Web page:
Using a methodology similar to FICO score, a score related to different levels of attrition was calculated and assigned to each customer cohort. Important characteristic traits of the customers such as tenure in the system, plans opted, usage and bill size were critical in constructing this scorecard. This was an insightful scorecard that quantified the customer’s propensity to attrite.
With the help of a robust database of customers’ rate plans, pricing, and usage history a tool was developed. This was used to generate survival curves and to project Net Present Value of the customers belonging to different cohorts. This allowed the client to find the minimum tenure required to break even on marketing investment for each cohort.
TEG developed a Scenario Planning Tool to model attrition projections for different price packages. To evaluate the impact on attrition a simulator was developed for planning and finance teams to model price dependent “What-If” scenarios.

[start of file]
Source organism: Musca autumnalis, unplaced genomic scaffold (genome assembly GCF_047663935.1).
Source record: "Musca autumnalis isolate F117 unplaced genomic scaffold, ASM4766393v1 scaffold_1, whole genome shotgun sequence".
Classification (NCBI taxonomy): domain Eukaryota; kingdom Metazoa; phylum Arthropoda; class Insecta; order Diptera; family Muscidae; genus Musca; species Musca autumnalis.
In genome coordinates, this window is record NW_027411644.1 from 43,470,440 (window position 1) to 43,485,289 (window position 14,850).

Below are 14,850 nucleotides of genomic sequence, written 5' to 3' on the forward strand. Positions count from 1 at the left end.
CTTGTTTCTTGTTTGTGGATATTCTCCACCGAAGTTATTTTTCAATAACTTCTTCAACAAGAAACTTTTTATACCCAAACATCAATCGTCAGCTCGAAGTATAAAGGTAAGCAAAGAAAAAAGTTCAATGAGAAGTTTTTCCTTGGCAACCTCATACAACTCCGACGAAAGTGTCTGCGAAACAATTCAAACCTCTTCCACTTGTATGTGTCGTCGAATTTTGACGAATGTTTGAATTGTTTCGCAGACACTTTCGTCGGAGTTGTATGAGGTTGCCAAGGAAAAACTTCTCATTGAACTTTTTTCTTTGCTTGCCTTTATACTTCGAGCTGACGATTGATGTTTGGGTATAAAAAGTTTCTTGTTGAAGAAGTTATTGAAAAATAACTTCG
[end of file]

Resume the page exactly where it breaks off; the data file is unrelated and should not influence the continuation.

Churn Analysis comparison for 2 channels across different Plans

The TEG impact

Using advanced econometric modelling & regression analysis, TEG devised a customer level scorecard that tracks various metrics that affect customer attrition. Through predictive analytics, this not only helped the client identify “at-risk” customers, but also measured the tipping point of various KPIs that lead to attrition. Thus, moving key decision making from hunches to being data-driven facilitated by a suite of analytics tools developed by TEG analytics, helped answer plethora of questions, using which the client could take tactical decisions that confirm with their strategy.
Using these insights the team was able to take mitigative actions to prevent attrition of the higher risk group by offering specific price to these groups, that helped the client to stay ahead of their competitors. These analysis helped the clients to arrive at a NPV (Net Present Value) which assisted in identifying high valued customer cohorts. This eventually meant lower attrition rates, high brand loyalty and more economic profits.

Insights@Speed of Business


Hide dock Show dock Back to top
Loading